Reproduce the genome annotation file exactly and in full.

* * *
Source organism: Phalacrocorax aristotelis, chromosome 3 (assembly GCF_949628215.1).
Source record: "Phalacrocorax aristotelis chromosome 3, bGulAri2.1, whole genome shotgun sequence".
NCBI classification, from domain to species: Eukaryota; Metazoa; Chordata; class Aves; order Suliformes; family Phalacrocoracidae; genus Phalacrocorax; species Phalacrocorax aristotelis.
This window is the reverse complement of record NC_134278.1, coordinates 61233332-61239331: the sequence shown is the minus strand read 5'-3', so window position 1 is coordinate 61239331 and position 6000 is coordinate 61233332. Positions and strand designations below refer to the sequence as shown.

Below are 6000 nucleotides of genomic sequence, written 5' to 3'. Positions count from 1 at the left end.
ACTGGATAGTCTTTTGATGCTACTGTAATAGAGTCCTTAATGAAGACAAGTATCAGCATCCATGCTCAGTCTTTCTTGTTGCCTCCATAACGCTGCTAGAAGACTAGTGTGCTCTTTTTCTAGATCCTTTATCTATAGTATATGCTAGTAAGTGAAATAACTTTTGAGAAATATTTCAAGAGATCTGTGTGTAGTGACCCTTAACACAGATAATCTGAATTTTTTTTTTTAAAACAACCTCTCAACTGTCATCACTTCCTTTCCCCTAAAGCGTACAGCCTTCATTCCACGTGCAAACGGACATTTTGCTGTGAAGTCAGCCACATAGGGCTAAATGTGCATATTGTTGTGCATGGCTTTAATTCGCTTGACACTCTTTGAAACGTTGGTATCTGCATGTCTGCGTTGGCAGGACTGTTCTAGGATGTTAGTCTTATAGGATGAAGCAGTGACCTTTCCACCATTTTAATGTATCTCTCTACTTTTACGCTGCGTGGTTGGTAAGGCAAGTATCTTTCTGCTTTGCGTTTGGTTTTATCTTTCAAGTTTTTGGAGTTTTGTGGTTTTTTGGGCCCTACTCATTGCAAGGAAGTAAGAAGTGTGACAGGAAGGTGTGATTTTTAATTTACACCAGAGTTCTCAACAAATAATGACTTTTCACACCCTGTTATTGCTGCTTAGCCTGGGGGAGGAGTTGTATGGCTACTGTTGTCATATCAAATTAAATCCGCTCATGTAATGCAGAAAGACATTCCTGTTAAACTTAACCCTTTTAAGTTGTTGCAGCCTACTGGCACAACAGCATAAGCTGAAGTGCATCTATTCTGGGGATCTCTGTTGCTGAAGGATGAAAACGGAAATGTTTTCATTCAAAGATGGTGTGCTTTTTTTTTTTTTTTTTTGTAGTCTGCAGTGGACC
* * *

Source organism: Phalacrocorax aristotelis, chromosome 3 (assembly GCF_949628215.1).
Source record: "Phalacrocorax aristotelis chromosome 3, bGulAri2.1, whole genome shotgun sequence".
NCBI classification, from domain to species: Eukaryota; Metazoa; Chordata; class Aves; order Suliformes; family Phalacrocoracidae; genus Phalacrocorax; species Phalacrocorax aristotelis.
This window is the reverse complement of record NC_134278.1, coordinates 61233332-61239331: the sequence shown is the minus strand read 5'-3', so window position 1 is coordinate 61239331 and position 6000 is coordinate 61233332. Positions and strand designations below refer to the sequence as shown.

Below are 6000 nucleotides of genomic sequence, written 5' to 3'. Positions count from 1 at the left end.
ACTGGATAGTCTTTTGATGCTACTGTAATAGAGTCCTTAATGAAGACAAGTATCAGCATCCATGCTCAGTCTTTCTTGTTGCCTCCATAACGCTGCTAGAAGACTAGTGTGCTCTTTTTCTAGATCCTTTATCTATAGTATATGCTAGTAAGTGAAATAACTTTTGAGAAATATTTCAAGAGATCTGTGTGTAGTGACCCTTAACACAGATAATCTGAATTTTTTTTTTTAAAACAACCTCTCAACTGTCATCACTTCCTTTCCCCTAAAGCGTACAGCCTTCATTCCACGTGCAAACGGACATTTTGCTGTGAAGTCAGCCACATAGGGCTAAATGTGCATATTGTTGTGCATGGCTTTAATTCGCTTGACACTCTTTGAAACGTTGGTATCTGCATGTCTGCGTTGGCAGGACTGTTCTAGGATGTTAGTCTTATAGGATGAAGCAGTGACCTTTCCACCATTTTAATGTATCTCTCTACTTTTACGCTGCGTGGTTGGTAAGGCAAGTATCTTTCTGCTTTGCGTTTGGTTTTATCTTTCAAGTTTTTGGAGTTTTGTGGTTTTTTGGGCCCTACTCATTGCAAGGAAGTAAGAAGTGTGACAGGAAGGTGTGATTTTTAATTTACACCAGAGTTCTCAACAAATAATGACTTTTCACACCCTGTTATTGCTGCTTAGCCTGGGGGAGGAGTTGTATGGCTACTGTTGTCATATCAAATTAAATCCGCTCATGTAATGCAGAAAGACATTCCTGTTAAACTTAACCCTTTTAAGTTGTTGCAGCCTACTGGCACAACAGCATAAGCTGAAGTGCATCTATTCTGGGGATCTCTGTTGCTGAAGGATGAAAACGGAAATGTTTTCATTCAAAGATGGTGTGCTTTTTTTTTTTTTTTTTTGTAGTCTGCAGTGGACC